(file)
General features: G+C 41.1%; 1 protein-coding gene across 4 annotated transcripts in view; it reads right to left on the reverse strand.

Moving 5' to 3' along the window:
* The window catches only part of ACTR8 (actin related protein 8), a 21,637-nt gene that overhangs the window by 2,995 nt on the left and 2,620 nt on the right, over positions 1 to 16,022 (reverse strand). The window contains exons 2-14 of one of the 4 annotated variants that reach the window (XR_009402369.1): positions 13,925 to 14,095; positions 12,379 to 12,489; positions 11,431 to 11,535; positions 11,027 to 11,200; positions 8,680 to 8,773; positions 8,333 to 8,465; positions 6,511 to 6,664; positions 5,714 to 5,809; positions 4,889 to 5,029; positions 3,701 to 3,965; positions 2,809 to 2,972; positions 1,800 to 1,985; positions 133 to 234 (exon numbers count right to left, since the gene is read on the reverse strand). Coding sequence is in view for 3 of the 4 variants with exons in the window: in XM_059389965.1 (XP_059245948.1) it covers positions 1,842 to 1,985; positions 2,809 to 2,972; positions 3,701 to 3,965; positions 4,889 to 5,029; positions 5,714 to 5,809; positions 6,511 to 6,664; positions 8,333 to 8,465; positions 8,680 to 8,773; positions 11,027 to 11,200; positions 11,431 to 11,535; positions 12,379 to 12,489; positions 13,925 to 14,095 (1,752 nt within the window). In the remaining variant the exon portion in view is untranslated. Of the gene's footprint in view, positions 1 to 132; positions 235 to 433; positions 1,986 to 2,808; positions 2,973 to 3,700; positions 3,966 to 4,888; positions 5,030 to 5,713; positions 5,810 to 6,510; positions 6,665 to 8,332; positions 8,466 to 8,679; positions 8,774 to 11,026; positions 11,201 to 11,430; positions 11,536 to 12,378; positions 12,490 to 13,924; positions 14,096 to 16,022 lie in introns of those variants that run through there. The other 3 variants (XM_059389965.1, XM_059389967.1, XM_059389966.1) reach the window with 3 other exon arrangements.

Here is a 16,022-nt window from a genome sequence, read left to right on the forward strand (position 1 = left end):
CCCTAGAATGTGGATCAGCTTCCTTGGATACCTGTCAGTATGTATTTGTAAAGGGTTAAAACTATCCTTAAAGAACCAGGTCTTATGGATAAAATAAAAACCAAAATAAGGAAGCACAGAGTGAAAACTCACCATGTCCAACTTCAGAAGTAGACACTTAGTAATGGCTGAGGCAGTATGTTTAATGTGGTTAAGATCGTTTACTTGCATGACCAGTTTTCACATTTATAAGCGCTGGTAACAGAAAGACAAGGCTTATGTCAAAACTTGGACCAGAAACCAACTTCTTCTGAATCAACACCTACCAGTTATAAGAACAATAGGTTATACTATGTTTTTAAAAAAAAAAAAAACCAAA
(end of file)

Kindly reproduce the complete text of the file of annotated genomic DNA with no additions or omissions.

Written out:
General features: G+C 41.1%; 1 protein-coding gene across 4 annotated transcripts in view; it reads right to left on the reverse strand.

Moving 5' to 3' along the window:
* The window catches only part of ACTR8 (actin related protein 8), a 21,637-nt gene that overhangs the window by 2,995 nt on the left and 2,620 nt on the right, over positions 1 to 16,022 (reverse strand). The window contains exons 2-14 of one of the 4 annotated variants that reach the window (XR_009402369.1): positions 13,925 to 14,095; positions 12,379 to 12,489; positions 11,431 to 11,535; positions 11,027 to 11,200; positions 8,680 to 8,773; positions 8,333 to 8,465; positions 6,511 to 6,664; positions 5,714 to 5,809; positions 4,889 to 5,029; positions 3,701 to 3,965; positions 2,809 to 2,972; positions 1,800 to 1,985; positions 133 to 234 (exon numbers count right to left, since the gene is read on the reverse strand). Coding sequence is in view for 3 of the 4 variants with exons in the window: in XM_059389965.1 (XP_059245948.1) it covers positions 1,842 to 1,985; positions 2,809 to 2,972; positions 3,701 to 3,965; positions 4,889 to 5,029; positions 5,714 to 5,809; positions 6,511 to 6,664; positions 8,333 to 8,465; positions 8,680 to 8,773; positions 11,027 to 11,200; positions 11,431 to 11,535; positions 12,379 to 12,489; positions 13,925 to 14,095 (1,752 nt within the window). In the remaining variant the exon portion in view is untranslated. Of the gene's footprint in view, positions 1 to 132; positions 235 to 433; positions 1,986 to 2,808; positions 2,973 to 3,700; positions 3,966 to 4,888; positions 5,030 to 5,713; positions 5,810 to 6,510; positions 6,665 to 8,332; positions 8,466 to 8,679; positions 8,774 to 11,026; positions 11,201 to 11,430; positions 11,536 to 12,378; positions 12,490 to 13,924; positions 14,096 to 16,022 lie in introns of those variants that run through there. The other 3 variants (XM_059389965.1, XM_059389967.1, XM_059389966.1) reach the window with 3 other exon arrangements.

Here is a 16,022-nt window from a genome sequence, read left to right on the forward strand (position 1 = left end):
CCCTAGAATGTGGATCAGCTTCCTTGGATACCTGTCAGTATGTATTTGTAAAGGGTTAAAACTATCCTTAAAGAACCAGGTCTTATGGATAAAATAAAAACCAAAATAAGGAAGCACAGAGTGAAAACTCACCATGTCCAACTTCAGAAGTAGACACTTAGTAATGGCTGAGGCAGTATGTTTAATGTGGTTAAGATCGTTTACTTGCATGACCAGTTTTCACATTTATAAGCGCTGGTAACAGAAAGACAAGGCTTATGTCAAAACTTGGACCAGAAACCAACTTCTTCTGAATCAACACCTACCAGTTATAAGAACAATAGGTTATACTATGTTTTTAAAAAAAAAAAAAACCAAA